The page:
In Depth: Impact Investing (Part 1 of 5)
Double bottom line investing.
Triple bottom line investing.
Socially responsible investing.
There are more terms than we can list to describe all the opportunities today to invest for good. Impact investing is shaking up both philanthropic and traditional finance circles, having captured the attention of investors of all stripes: private and public, for-profit and non-profit, individual and institutional. A recent report, Essentials of Impact Investing, estimates the total impact market could reach between $400 billion and $1 trillion by 2020.
With tremendous opportunities here and on the way, we are rolling up our sleeves and digging in – with our board, with the community, with you – to chart our course in this new world of philanthropy. We see impact investing as the newest tool in our funding toolbox:
With these instruments, we can do tremendous work to further our mission of building a thriving and vibrant Pierce County.
It’s an exciting time! Just over a year ago we announced our first impact investments. But before we update you on these investments, we want to back up and introduce the field impact investing and share how we’re thinking about GTCF’s involvement. This is the first of a multi-part series focused on impact investing – we want to make sure you’re on this journey with us!
What is impact investing?
“Impact investing” was coined in 2007 at the Rockefeller Foundation’s Bellagio Center. Eight years later, it has as many definitions as there are players in the field. Our favorite definition is from Democracy Collaborative:
Making investments that seek both financial and social impact.
Short and simple. Impact investments are distinct from traditional investments in that they seek to have both a social and financial impact – there is a very intentional dual purpose, impact investing is not by accident.
This distinction helps us differentiate impact investments from some of the terms above:
Socially responsible investments (SRIs), for example, are focused on excluding harmful components (called “negative screening”) but do not actively seek positive outcomes.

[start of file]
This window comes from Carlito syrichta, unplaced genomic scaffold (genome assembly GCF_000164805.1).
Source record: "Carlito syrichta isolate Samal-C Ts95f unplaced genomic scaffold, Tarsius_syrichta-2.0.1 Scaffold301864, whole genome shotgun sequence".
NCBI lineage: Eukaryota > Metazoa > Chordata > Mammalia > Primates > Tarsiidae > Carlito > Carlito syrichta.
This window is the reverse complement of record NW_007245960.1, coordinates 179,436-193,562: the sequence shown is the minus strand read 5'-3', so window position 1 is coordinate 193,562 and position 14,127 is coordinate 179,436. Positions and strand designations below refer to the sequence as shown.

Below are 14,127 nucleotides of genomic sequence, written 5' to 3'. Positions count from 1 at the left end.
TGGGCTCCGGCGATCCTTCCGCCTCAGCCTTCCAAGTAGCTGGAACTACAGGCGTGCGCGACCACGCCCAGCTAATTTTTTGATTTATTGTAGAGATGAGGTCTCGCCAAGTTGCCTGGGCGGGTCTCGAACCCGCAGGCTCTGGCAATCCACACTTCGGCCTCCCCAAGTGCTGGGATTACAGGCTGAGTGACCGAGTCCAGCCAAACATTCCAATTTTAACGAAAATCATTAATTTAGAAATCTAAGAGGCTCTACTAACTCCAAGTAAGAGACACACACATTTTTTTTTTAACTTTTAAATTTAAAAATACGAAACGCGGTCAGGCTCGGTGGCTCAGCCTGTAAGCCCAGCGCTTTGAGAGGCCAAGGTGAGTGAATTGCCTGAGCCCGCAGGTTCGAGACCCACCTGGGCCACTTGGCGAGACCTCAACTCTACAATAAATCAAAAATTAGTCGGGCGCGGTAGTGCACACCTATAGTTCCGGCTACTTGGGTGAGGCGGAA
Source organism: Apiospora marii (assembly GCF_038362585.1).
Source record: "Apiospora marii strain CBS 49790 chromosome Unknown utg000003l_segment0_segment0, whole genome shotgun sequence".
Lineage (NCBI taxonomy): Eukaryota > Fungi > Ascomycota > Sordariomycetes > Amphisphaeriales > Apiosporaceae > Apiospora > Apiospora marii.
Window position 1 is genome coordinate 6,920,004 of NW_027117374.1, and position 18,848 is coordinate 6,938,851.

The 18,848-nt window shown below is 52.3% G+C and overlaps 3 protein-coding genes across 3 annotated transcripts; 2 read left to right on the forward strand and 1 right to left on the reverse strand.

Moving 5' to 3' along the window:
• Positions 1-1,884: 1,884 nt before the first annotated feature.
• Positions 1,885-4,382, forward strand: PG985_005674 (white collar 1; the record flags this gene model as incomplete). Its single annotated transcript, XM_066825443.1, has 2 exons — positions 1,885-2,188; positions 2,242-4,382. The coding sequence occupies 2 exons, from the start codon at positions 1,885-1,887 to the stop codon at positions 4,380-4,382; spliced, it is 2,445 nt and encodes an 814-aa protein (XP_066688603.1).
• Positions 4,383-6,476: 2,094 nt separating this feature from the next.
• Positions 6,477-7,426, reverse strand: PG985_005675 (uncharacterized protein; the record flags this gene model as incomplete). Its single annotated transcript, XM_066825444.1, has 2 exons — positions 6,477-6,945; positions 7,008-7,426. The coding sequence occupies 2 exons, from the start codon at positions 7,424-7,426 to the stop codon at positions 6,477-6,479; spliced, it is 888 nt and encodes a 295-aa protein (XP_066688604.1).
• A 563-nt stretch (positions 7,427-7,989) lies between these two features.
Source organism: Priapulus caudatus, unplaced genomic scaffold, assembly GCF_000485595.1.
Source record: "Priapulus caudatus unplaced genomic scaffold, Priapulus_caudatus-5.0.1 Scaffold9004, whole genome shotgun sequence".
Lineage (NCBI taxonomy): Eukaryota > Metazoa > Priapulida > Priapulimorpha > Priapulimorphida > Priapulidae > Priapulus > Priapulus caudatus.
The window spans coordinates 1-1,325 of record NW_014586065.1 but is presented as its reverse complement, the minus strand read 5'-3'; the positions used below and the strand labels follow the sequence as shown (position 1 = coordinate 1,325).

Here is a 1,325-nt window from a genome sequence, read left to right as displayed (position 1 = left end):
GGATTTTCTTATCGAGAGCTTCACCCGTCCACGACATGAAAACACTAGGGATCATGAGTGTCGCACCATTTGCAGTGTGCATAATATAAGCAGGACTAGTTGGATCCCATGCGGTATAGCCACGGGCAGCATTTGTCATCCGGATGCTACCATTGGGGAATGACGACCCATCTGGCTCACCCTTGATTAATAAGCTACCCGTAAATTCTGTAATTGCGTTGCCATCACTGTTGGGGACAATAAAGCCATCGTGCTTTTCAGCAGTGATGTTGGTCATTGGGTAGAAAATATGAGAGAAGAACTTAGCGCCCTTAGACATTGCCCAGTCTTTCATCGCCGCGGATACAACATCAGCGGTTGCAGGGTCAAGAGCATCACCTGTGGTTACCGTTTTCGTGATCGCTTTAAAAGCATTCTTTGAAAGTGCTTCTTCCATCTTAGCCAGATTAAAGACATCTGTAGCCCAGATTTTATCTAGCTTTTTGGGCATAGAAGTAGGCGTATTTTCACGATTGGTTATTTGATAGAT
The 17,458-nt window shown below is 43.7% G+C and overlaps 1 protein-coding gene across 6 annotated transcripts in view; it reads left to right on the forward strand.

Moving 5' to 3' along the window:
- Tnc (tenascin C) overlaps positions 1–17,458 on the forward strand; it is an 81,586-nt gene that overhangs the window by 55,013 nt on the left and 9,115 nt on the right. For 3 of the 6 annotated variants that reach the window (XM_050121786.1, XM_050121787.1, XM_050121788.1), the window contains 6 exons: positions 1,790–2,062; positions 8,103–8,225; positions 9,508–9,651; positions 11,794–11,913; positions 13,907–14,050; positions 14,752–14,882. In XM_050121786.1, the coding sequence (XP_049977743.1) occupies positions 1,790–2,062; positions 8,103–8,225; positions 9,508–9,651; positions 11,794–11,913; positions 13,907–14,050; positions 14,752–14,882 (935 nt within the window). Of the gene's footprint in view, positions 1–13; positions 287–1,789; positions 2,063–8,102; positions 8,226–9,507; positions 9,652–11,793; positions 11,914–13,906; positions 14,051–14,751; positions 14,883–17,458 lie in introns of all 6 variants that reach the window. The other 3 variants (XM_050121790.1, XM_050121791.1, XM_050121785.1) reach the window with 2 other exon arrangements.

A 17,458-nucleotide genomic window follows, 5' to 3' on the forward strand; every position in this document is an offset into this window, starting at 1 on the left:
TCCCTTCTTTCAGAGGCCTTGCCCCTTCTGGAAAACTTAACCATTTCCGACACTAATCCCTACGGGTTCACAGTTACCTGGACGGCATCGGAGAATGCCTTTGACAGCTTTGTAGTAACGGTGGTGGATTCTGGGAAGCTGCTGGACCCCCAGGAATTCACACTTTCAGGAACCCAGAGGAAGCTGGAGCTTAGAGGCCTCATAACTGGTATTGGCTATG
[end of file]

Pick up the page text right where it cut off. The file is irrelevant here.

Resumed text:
Mission-related investments do seek to fulfill an organization’s social mission and generate a financial return so, according to our definition, they are in fact impact investments.
Double bottom line (people and profit) and triple bottom line (people, planet, and profit) may be impact investments but are not always, depending on the particular investment and the investor’s intent.
Intentionality is an important part of our own impact investing, which we’ll discuss below.
For us, impact investments exist on a spectrum somewhere between traditional investments and philanthropic grants:
|Traditional Investments||Impact Investments||Philanthropy|
|Financial & Social Values/Goals||Profit-driven|
Market-rate of return
|Motivated by financial and social return|
Investor defined return (may be "financial-first” or “social-first”)
|Driven by social good
No financial return
|Asset Classes||Fixed Income, Public Equity, Private Equity, Real Assets, Loans||Grants|
|Examples||Fidelity, Schwab, Coca Cola, Apple||Trillium Asset Management, Domini Social Investments||Craft 3, Cascadia Foodshed, Bellwether Housing||GTCF, Red Cross, Girls on the Run, KBTC|
Our Role in the Ecosystem
The Ford Foundation paved the way for foundations to become involved in impact investing. Working with the IRS in the 1960’s, Ford created a structure (Program Related Investments) that allows a foundation to make profit-generating investments and maintain its tax-exempt status, so long as those investments further the foundation’s stated charitable goals.
GTCF’s impact investments come from our endowment, from which we make the majority of our traditional philanthropic grants and scholarships. Unlike other funding opportunities on that spectrum, these will be intended to generate both a financial and social return; the intentionality around this dual purpose distinguishes our impact investments.
Another way our impact investments distinguish themselves from traditional investments, but stay consistent with our grants and scholarships, is in their geographic focus: impact investments will be “place-based,” they will all be focused on organizations and businesses that directly benefit our region.
GTCF’s initial investments have been made through trusted intermediaries, Craft3 and the National Development Council’s Grow America Fund (GAF). Both are Community Development Financial Institutions (CDFIs), private financial institutions that are 100% dedicated to delivering resources and financial support to help undeserved communities, primarily through greater access to jobs, housing and services. We are excited to work with these two organizations; they will share their expertise as they invest our funds and help us build hands-on experience.
Our partnerships with Craft3 and NDC are consistent with one of this new field’s trademarks: collaboration. Experience is demonstrating that the best results often arise when impact investments are combined with grants, and other forms of public and private investment. With collaboration at our core, we at GTCF welcome this mode of working. We are already pursuing conversations with others in the field, including Mission Investors’ Exchange, Canopy, and Community Sourced Capital.
We are excited by the possibilities impact investing creates for GTCF to continue to be a driver of positive change in Pierce County! We look forward to your partnership in these efforts.
In our next article, we will dive into our first impact investments. In the meantime, if you are interested in learning more about GTCF’s impact investing program or have questions, don’t hesitate to contact me.
Gina Anstey, VP of Grants & Initiatives